• Identity (user, admin, and service accounts)
  • Applications and data (running on IaaS, PaaS, containers, or serverless services)
  • Compute resources (endpoints, Windows servers, Linux servers) and infrastructure endpoints (storage accounts, API’s, cloud services)
  • Network assets (physical, wireless, and virtual)
  • Source code repositories and services such as Azure DevOps and GitHub

Cyber security kill chain

To be able to protect these environments and assets, it is necessary to consider how attacks are usually carried out. The concept of a “cyber security kill chain” is often used to illustrate the different steps in an attack. A “cloud security kill chain” can also be said to involve the steps below, despite there being differences based on the type of environment or cloud service that is used.

  1. Reconnaissance
  2. Compromise
  3. Lateral Movement
  4. Domain Dominance
  5. Data Consolidation, Exfiltration, and Encryption

The idea behind this is making it easier to understand the different attacks that occur in each stage, and which countermeasures are applicable. This applies to different type of assets, depending on the exposure to threats given where they originate from (external, internal, partner, or a provider based attack vectors).

Below are examples of common ways assets are attacked, and also how they can be defended against in each step in the kill chain. This is not an exhaustive list but explains some of the risks and threats organizations face. I’ve provided it here to give you some idea of how systems are attacked and how they can be protected. The key point being that it’s necessary to understand all the work that has to be done if a ransomware attack is to be prevented, or at least to ensure that the organization can survive by being able to resume normal operations if a ransomware attack does happen. You can read more about attack techniques by visiting the MITRE website (the link is provided in the references section).


The goal is to collect information about user accounts, applications, and cloud services used. Threat actors collect information from publicly available sources, including the company website. This also includes information about Azure resources since many resource types have public network access enabled by default, such as storage accounts (mainly file and blob storage), web apps, database services, or virtual machines. Many of these issues arise from using default configuration options, not following best practices specified in security benchmarks, and not following Microsoft’s recommendations.

Examples of information collection techniques: 

  • Information in the DNS service and the WHOIS registrar information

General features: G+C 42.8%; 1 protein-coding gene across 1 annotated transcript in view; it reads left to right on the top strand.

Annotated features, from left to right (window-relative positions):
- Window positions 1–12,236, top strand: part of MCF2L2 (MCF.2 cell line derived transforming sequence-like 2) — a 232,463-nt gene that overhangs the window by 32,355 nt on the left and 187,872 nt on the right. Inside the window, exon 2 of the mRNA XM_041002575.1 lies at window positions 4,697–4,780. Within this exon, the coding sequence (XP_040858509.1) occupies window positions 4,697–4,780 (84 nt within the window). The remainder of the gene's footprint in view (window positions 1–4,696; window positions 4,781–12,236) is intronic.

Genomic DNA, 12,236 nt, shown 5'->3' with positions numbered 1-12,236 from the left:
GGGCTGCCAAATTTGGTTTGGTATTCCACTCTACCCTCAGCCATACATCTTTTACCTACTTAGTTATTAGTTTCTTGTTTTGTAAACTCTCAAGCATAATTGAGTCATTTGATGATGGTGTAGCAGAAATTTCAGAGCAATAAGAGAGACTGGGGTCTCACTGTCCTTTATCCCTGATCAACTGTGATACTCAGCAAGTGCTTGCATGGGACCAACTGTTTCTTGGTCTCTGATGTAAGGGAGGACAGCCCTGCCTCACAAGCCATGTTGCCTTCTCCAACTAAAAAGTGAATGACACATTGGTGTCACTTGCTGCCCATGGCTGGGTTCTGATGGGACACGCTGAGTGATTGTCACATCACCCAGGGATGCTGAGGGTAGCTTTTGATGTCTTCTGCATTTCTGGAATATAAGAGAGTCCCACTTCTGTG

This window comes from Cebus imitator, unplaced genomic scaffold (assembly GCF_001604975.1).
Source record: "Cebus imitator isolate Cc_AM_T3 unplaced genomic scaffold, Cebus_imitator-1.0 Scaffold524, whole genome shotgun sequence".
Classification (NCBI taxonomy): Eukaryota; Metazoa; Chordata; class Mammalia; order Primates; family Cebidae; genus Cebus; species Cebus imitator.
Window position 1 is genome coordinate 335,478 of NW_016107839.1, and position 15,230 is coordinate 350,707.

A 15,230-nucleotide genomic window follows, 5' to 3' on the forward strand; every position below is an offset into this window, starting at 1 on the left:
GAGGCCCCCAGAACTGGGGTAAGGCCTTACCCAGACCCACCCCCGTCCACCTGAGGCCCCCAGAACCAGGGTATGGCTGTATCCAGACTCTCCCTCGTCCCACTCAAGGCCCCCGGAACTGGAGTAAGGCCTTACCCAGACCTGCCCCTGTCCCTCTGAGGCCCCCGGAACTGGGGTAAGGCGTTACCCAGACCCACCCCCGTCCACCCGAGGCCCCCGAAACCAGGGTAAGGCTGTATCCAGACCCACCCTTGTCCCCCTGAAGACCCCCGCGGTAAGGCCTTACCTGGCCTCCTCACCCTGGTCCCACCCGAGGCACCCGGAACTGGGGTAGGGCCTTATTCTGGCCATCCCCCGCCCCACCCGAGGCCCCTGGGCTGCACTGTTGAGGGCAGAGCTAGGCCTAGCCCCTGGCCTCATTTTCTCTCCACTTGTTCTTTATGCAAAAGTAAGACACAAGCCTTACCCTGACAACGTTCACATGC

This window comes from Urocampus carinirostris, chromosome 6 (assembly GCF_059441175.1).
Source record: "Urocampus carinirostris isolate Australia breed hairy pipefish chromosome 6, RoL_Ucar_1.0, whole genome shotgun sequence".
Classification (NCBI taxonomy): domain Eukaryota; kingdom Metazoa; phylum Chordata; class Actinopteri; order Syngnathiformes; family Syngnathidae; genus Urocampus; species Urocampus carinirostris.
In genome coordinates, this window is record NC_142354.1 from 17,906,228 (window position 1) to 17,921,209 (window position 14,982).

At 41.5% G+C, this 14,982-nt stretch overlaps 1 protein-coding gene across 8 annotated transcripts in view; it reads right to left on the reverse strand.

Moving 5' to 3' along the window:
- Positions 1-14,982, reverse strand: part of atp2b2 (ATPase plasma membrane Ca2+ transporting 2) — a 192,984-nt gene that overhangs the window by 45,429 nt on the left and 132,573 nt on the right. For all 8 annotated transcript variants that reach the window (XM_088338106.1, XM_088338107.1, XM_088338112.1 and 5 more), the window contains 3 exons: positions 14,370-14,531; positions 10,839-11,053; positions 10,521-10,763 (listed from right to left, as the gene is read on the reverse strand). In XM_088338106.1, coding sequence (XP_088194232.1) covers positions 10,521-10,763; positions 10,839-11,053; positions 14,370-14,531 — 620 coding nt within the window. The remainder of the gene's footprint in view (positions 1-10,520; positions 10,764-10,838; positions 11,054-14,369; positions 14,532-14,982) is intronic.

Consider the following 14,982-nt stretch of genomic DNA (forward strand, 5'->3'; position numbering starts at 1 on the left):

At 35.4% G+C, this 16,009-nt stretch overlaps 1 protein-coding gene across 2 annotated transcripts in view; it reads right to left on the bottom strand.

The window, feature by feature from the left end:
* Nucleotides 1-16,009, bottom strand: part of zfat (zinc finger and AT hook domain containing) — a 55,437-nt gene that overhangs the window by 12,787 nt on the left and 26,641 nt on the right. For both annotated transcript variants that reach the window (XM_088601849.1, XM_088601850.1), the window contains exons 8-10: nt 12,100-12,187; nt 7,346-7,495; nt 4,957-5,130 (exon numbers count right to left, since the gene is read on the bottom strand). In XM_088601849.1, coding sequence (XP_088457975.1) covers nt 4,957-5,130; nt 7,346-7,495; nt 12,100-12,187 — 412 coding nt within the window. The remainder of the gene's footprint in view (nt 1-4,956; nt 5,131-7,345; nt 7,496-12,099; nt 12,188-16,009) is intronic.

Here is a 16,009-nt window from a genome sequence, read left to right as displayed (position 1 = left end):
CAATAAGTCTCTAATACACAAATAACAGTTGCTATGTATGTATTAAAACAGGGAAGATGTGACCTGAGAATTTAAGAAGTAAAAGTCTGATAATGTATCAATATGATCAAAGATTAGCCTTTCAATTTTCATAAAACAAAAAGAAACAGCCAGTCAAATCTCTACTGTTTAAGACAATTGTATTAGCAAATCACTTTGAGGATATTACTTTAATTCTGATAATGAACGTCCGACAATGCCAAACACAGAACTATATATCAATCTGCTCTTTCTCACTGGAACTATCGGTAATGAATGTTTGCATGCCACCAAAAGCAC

• Finding user accounts by browsing official website for contact emails, information on LinkedIn, or mentions in social media
  • Looking through user information leaked in previous data breaches (names, email addresses, and passwords) to find stolen Azure credentials
  • Finding and scanning the wired, wireless, and virtual network perimeters
  • Finding infrastructure resources with public network access enabled
  • Finding Internet facing applications running on servers or PaaS services


  • Enabled privacy protection for DNS WHOIS information
  • Investigate Attack paths in Defender for Cloud (requires the Defender CSPM plan)
  • Disable public network access on resources on Azure infrastructure and application assets (use private endpoints instead)
  • Scan your environment to detect public IP addresses and to ensure all assets have been placed behind an Azure Firewall, Front Door, WAF or a gateway
  • Block inbound management traffic to Azure environments and use a VPN gateway, a Bastion, or DNAT firewall rules
  • Implement naming and tagging conventions, based on internal guidelines, to establish control of the environment which makes it easier to detect high risk assets when it’s obvious that correct procedures haven’t been followed


The next goal is to gain a foothold within the organization’s network or systems using different techniques. This step is based on the information collected during the reconnaissance phase.

Examples of techniques: 

  • Brute force attacks against user or admin accounts
  • Using default built-in credentials in network hardware (such as Wi-Fi equipment) if the password hasn’t been changed
  • Using default built-in credentials in line-of-business applications, or application servers/services
  • Using leaked app registration credentials to extract information from Entra ID
  • Targeting employees with spoofed emails to deceive users that they come from a legitimate source/sender
  • Targeting employees with malware phishing attempts by email, team chat invites, or the link in QR codes that lead to malicious websites
  • Disabling the malware threat protection on endpoints
  • Planting malware on USB devices and dropping them close to the company offices
  • Targeting browsers, and browser extensions, by luring users to visit a malicious web site
  • Attacking applications that contain vulnerabilities either in the application layer, in dependencies (such as with the Log4J exploit), or in the underlying OS
  • Using social engineering to steal credentials by targeting employees who might be too trusting